Boris Johnson will announce this week that he is scrapping plans that would have required vaccine passports for entry to nightclubs, cinemas and sports grounds.

On Tuesday, the prime minister will announce plans to try to keep Covid under control over the winter. He will say that he has abandoned the proposed compulsory certification scheme, which would have forced venues to check people's vaccine status.

Johnson tore up the proposals after scientists said vaccinations would be an effective first line of defence against a winter wave of the pandemic. But the move also represents a significant concession to Tory backbench rebels who had complained that enforcing vaccine passports would create a group of second-class citizens.

Companies that already demand proof of vaccination will be able to continue but the new "toolbox" of measures will introduce masks and home-working only if rates soar.

The announcement will also mark the start of the government's booster programme, with millions set to get a third jab this autumn.

The full details will be decided when the Joint Committee on Vaccination and Immunisation (JCVI) reports to ministers tomorrow, but the timetable is expected to mirror that for first injections, with the elderly and vulnerable jabbed first.

The four chief medical officers will also unveil plans to start vaccinations for 12 to 15-year-olds, with parental consent, beginning on September 22.

Double-jabbed travellers need no longer take expensive PCR tests when returning to Britain under plans expected to be announced, the Mail on Sunday reported. They will be replaced by lateral flow tests instead, set to happen before the half-term holidays.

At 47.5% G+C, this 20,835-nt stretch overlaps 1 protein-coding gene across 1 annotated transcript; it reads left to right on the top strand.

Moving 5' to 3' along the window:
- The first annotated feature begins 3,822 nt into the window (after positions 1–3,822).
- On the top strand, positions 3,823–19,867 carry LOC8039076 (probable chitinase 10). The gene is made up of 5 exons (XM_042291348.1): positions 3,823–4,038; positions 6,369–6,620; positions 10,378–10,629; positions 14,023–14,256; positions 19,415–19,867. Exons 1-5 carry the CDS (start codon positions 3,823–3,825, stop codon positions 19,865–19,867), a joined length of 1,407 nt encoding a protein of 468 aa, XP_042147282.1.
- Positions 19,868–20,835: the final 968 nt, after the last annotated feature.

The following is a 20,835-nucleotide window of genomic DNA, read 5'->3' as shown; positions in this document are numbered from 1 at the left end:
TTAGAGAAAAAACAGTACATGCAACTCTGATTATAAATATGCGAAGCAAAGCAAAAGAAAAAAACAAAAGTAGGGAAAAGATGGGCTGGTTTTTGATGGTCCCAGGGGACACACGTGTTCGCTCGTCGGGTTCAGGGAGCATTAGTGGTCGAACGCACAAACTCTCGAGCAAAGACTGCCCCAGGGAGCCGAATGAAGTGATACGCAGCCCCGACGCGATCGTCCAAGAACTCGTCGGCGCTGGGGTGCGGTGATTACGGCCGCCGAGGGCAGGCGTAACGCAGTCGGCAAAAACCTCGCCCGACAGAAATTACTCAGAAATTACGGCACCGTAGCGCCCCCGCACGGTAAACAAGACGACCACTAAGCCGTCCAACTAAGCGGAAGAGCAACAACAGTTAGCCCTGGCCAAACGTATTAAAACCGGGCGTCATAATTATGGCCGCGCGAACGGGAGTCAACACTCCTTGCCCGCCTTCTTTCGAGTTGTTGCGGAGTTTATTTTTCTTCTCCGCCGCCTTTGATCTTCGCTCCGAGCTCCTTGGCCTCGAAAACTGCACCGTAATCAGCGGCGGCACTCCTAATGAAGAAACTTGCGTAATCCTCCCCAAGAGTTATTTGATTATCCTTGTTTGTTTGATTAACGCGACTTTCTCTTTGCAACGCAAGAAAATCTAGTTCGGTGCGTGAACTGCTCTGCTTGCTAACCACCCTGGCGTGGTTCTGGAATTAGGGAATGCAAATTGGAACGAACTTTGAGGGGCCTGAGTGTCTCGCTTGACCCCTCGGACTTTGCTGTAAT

In a further sign that the government will not impose another full lockdown, Johnson will reveal that the government is repealing some of the most draconian coronavirus legislation. Ministers will keep the right to force schools to stay open and make firms pay statutory sick pay, but powers to close down sectors of the economy will end.

The ability to detain those who are infectious will also be scrapped.

The plan is a response to the way infections have evolved over the summer — a much lower level than scientific models predicted earlier this year when restrictions were eased.

A senior government source said: "Vaccines are the first line of defence. We have listened to MPs on certification. We don't see the need for it so we will hold it in reserve. Only if things get much worse would we look at masks or a return to working from home."

Ministers are also preparing to scrap the travel traffic light system and will treat green and amber list countries the same. The red list will remain.

It is understood that people who have been doubled-jabbed will be allowed to visit any country with similar Covid rates to the UK without the need to self-isolate. Ministers are also considering travel industry demands to remove the necessity of Covid testing.